Sabine Baring-Gould

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The Reverend Sabine Baring-Gould (28 January 1834 - 2 January 1924) was an English hagiographer, antiquarian, novelist and eclectic scholar. His bibliography lists more than 1240 separate publications, though this list continues to grow. His family home, Lew Trenchard Manor near Okehampton, Devon, has been preserved as he rebuilt it and is now a hotel. He is remembered particularly as a writer of hymns, the best-known being "Onward, Christian Soldiers" and "Now the Day Is Over". He also translated the carol "Gabriel's Message" from Basque to English.



Sabine Baring-Gould was born in the parish of St Sidwell, Exeter on 28 January 1834 - the eldest son of Edward Baring-Gould and his first wife Sophia Charlotte née Bond. He was named after an uncle, the Arctic explorer Sir Edward Sabine.[1] Because the family spent much of his childhood travelling round Europe, his education was mostly conducted by private tutors. He spent a period of about two years in formal schooling, first at King's College School in London (then located in Somerset House) and then, for a few months, at Warwick Grammar School (now Warwick School). Here his time was cut short by a bronchial attack of the kind that was to plague him throughout his long life. His father saw his ill-health as a good reason for another European tour.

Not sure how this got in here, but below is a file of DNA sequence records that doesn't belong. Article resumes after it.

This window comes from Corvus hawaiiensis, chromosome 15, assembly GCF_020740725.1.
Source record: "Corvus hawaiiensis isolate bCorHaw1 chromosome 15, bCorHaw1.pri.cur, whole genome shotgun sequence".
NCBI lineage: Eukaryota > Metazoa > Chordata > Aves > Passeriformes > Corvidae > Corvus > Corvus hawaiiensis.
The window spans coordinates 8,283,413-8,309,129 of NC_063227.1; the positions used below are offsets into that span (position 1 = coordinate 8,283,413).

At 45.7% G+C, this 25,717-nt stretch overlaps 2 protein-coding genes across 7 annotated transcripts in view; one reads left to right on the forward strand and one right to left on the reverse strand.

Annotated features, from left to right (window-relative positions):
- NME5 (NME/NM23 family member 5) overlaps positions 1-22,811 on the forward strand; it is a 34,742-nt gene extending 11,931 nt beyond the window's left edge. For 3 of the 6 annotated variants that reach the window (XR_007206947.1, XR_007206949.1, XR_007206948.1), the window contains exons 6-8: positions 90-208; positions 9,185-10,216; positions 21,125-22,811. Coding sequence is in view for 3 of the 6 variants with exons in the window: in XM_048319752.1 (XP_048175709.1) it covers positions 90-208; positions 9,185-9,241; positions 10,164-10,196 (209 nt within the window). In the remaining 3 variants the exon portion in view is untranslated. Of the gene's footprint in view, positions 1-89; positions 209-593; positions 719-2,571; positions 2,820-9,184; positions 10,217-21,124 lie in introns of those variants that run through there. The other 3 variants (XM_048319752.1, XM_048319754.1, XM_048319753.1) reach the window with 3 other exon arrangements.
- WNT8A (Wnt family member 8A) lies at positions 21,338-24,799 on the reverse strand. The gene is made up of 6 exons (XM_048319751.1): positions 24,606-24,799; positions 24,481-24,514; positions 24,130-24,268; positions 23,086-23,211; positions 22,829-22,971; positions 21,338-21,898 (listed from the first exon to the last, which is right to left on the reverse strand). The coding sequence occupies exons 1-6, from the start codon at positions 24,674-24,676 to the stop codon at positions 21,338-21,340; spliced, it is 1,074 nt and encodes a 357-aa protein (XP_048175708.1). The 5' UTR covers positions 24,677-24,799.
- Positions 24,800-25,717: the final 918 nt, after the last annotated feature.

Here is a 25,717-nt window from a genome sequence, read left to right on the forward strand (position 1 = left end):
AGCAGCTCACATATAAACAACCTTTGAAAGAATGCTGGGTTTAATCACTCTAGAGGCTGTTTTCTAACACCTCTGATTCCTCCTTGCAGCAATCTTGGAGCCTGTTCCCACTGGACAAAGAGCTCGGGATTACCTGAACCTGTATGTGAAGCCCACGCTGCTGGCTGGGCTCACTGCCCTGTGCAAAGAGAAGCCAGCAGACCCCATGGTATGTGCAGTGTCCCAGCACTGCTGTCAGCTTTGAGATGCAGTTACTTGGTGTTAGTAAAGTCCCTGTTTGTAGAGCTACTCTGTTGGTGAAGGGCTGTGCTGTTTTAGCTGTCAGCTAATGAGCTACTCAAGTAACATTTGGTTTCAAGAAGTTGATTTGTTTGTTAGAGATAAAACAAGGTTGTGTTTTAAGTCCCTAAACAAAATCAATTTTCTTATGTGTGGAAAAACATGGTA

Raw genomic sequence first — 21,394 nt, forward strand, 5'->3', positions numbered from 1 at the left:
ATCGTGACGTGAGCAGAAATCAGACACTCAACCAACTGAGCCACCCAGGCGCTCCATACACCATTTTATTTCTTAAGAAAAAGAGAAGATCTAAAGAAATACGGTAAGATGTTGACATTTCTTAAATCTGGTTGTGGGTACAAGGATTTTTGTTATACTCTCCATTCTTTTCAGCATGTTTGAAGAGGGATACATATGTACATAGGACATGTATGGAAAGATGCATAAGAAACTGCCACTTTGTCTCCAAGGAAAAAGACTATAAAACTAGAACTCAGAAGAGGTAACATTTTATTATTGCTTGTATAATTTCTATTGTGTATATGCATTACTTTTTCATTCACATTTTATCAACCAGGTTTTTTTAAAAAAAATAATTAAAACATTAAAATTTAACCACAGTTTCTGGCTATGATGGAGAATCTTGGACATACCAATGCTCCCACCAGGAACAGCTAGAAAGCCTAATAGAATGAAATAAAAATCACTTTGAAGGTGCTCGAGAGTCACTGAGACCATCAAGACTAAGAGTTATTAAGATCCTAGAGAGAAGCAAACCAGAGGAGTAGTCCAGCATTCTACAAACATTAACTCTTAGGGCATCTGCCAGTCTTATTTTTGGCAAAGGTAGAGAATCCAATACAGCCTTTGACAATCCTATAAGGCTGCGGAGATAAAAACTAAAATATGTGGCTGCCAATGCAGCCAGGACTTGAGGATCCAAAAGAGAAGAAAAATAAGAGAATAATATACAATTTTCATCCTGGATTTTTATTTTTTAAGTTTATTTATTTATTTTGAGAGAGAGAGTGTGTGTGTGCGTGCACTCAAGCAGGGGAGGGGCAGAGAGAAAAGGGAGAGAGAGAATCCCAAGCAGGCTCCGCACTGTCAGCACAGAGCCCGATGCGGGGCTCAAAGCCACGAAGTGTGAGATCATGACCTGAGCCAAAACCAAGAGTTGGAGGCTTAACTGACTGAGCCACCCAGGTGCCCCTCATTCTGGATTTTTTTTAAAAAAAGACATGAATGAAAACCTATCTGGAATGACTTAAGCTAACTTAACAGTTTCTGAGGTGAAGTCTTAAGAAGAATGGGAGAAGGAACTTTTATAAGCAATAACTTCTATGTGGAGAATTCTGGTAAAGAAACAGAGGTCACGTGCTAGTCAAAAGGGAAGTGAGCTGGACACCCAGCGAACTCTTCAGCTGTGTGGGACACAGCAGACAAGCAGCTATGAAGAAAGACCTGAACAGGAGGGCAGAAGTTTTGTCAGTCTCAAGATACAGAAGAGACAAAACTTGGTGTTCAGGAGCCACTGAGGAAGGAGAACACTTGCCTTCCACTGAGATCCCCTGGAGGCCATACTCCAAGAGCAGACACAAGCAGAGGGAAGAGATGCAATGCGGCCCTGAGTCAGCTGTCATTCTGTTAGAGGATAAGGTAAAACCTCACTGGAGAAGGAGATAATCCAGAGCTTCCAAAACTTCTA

In 1852 he was admitted to Cambridge University, earning the degrees of Bachelor of Arts in 1857, then Master of Arts in 1860 from Clare College, Cambridge.[2] In 1864, he became the curate at Horbury Bridge, West Riding of Yorkshire. It was while acting as a curate that he met and fell in love with Grace Taylor, the 16-year-old daughter of a mill hand. His vicar arranged for Grace to live for two years with relatives in York to learn middle class manners. Sabine, meanwhile, moved to become perpetual curate at Dalton, Near Thirsk. He and Grace were married in 1868 at Wakefield.[3] [4] Their marriage lasted until her death 48 years later, and the couple had 15 children, all but one of whom lived to adulthood. When he buried his wife in 1916 he had carved on her tombstone the Latin motto Dimidium Animae Meae ("Half my Soul").

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